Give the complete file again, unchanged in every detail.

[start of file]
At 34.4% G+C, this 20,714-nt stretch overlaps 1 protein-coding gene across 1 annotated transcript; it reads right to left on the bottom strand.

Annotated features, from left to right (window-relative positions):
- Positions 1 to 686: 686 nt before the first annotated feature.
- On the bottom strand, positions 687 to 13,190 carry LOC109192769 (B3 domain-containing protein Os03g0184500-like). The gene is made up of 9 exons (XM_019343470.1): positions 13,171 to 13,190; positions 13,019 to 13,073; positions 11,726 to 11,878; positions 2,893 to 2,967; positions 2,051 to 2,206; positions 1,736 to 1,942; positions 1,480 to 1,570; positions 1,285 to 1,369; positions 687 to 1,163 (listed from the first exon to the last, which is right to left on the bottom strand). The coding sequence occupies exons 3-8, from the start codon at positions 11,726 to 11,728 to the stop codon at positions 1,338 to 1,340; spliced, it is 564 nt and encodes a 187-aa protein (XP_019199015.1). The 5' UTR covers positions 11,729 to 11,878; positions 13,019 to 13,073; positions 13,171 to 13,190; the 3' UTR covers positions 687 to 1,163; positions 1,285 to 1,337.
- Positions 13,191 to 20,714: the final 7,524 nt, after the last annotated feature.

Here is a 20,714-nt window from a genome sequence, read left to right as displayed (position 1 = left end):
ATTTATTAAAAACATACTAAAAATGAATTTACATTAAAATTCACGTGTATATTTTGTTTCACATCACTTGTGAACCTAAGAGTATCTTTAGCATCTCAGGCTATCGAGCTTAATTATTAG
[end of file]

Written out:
At 34.4% G+C, this 20,714-nt stretch overlaps 1 protein-coding gene across 1 annotated transcript; it reads right to left on the bottom strand.

Annotated features, from left to right (window-relative positions):
- Positions 1 to 686: 686 nt before the first annotated feature.
- On the bottom strand, positions 687 to 13,190 carry LOC109192769 (B3 domain-containing protein Os03g0184500-like). The gene is made up of 9 exons (XM_019343470.1): positions 13,171 to 13,190; positions 13,019 to 13,073; positions 11,726 to 11,878; positions 2,893 to 2,967; positions 2,051 to 2,206; positions 1,736 to 1,942; positions 1,480 to 1,570; positions 1,285 to 1,369; positions 687 to 1,163 (listed from the first exon to the last, which is right to left on the bottom strand). The coding sequence occupies exons 3-8, from the start codon at positions 11,726 to 11,728 to the stop codon at positions 1,338 to 1,340; spliced, it is 564 nt and encodes a 187-aa protein (XP_019199015.1). The 5' UTR covers positions 11,729 to 11,878; positions 13,019 to 13,073; positions 13,171 to 13,190; the 3' UTR covers positions 687 to 1,163; positions 1,285 to 1,337.
- Positions 13,191 to 20,714: the final 7,524 nt, after the last annotated feature.

Here is a 20,714-nt window from a genome sequence, read left to right as displayed (position 1 = left end):
ATTTATTAAAAACATACTAAAAATGAATTTACATTAAAATTCACGTGTATATTTTGTTTCACATCACTTGTGAACCTAAGAGTATCTTTAGCATCTCAGGCTATCGAGCTTAATTATTAG